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The good:
Just got the RockShox Vivid R2C 2011. The top of the line coil shock from RockShox. So Im technically still on two wheels.

HOWEVER, the Vivid R2C shock is setup for bikeparks and DH sessions only, its sagged at 30% for that reason - not ideal for techy AM.

So for the moment im riding the coil, and it does admittedly feel a bit weird, a bit unresponsive, and harder to pedal. But as soon as I point the bike downhill, it just blows my mind! Such a sick shock for the descends! Watch out for the preview of the Vivid R2C right here on All Mountain Next.
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Saturday, April 9, 2011

Review: Michelin Wild Rock'R 2.25"

Michelin hasn't been on peoples mind for a long time regarding mtb tires. Michelin somewhat lost grip of the market, and other companies has been more than villing to fill the gap. So for 2010 Michelin decided to get back into the market with a fresh new line of tires, some revised classics, as well as a new approach to costumers via marketing. One of these tires is the Michelin Wild Rock'R, an All Mountrain compatible tire, that somewhat resembles a Maxxis Minion tire, one of the best tires out there - so does it mimic more than just the looks?

Ive been running this tire for some time now, in soft and loose conditions, both dry and wet, and this is actually a decent performing tire, I have a hard time putting my finger on a single bad thing for these conditions - well besides the slight-above-medium rolling resistance. The big side logs does its job in the corners, in off camber situations, and the tire hasn't let me down a single time yet, to my surprise, and Ive been trying to push this tire hard. Speaking of rolling resistance, the big and tall center logs provide great grip in loose/wet/muddy conditions, but Its not a fast tire on hardpack, so dont expect Maxxis Highroller/Specialized Chunder performance. Do, however, expect mistake swallowing performance.

UPDATE: Been also using this tire as a rear-tire for the last 3 months, and it shows a performance thats to my linking. Great control, predictable drifting, and a serious grip. The thread holds up just fine, well more than just fine, because I can hardly see its been used, michelin did a good job there. The Wild Rock'R  performs great in muddy and wet conditions as well. I really feel that this is a very good balanced tire. There is just one thing, and its the rolling resistance, its not BAD, but its definately there. Is it worth it? It is yes. The rolling resistance does wear off abit after some bedding in.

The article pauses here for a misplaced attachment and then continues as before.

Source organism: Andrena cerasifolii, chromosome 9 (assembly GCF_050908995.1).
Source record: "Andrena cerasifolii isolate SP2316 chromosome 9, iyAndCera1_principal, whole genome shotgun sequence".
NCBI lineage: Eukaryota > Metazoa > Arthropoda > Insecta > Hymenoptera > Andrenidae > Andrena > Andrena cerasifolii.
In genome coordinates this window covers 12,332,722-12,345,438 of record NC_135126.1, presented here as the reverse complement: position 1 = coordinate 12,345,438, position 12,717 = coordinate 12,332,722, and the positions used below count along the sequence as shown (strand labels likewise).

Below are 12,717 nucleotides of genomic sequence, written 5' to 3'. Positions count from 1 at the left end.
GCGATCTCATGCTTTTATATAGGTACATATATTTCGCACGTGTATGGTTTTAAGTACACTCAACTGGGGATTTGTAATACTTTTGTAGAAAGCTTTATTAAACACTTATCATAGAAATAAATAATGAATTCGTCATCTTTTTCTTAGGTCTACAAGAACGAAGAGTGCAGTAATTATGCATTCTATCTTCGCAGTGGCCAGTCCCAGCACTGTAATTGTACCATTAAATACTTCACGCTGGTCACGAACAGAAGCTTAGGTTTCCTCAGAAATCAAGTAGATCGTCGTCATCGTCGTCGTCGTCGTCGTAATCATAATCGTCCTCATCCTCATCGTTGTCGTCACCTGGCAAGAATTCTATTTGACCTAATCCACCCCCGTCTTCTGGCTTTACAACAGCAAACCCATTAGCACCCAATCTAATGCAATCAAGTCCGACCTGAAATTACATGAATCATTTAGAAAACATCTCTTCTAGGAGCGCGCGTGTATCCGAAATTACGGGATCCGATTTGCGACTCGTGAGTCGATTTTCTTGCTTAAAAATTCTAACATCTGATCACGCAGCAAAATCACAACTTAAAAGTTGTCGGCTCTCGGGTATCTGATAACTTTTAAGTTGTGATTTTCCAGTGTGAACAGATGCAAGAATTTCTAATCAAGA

Great tire for the All Mountain biker who gets his bike into loose trail conditions,  its a tire that really sticks to the line and keeps it there. The generous size also adds to the score - this tire has a great volume. Wild Rock'R is preferable in the fall/winter/spring time due to its cut out. 

Size: 2.25" 
Tested on: Front and Rear
Claimed weight: 690 gram
Actual weight: 717 gram
Score: 6/6

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Put it into wet or moist conditions, and watch it work.
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Competent as a rear wheel tire as well.
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Tuesday, April 5, 2011

Recent All Mountain sessions

There has been a ton of riding recently, and I got to ride a bit more on my new frame, yay for that! : )

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..whilst still stumbling upon new lines:
Im a bit uncertain about how big this drop actually is, feels smooth tho' - IF you hit the transition that is.. 
The Banshee Spitfire rips into a corner. Go ahead and enlarge the pic, its a lucky shot with all the "debris" in the air:
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But the result was this, tire popped out of its rim:
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Its a bit hard to see, but this is actually a decent sized stepdown:
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More to come.

Friday, April 1, 2011

Preview: E-Thirteen LG1+ Chain Guide

I finally ditched my 2x9 gear setup, and went for a 1x9 setup instead. I have some quite demanding climbing sections on my primary trails, so I wonder how it goes. But im optimistic, as ive been forcing  myself to use only the 32 front ring the last 4 months, thereby simulating a 1x9 gear ratio. It went surprisingly well, and as a bonus It actually made my legs stronger.

I had a bashguard ring on my RaceFace SIXC crankset, but got sick and tired of chaindrops when things got shaky (bigger drops and jumps). So I decided to ditch the bashguard ring entirely and get the chainguide with a taco-bashguard.

I look forward to fully test this device, and to see how it fares with wear and tear. Check out the review soon here on All Mountain Next.

Propably the lightest chainguide/bashguard system out there.
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Honeycomb design, keeping it strong while reducing weight:
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Indicators for ring size:
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By installing it, I ditched the front derailleur, the front shifter itself, cables, bolts, a bashguard ring, and the 22t front ring, all in all it turned out to be alot of weight:
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Be sure that your frame-warranty supports a ISCG tabs powered taco bashguard. Not all frames does, and thats even tho' they have the ISCG tabs.
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On the trail it runs smoothly, best of all; no more chain dropping.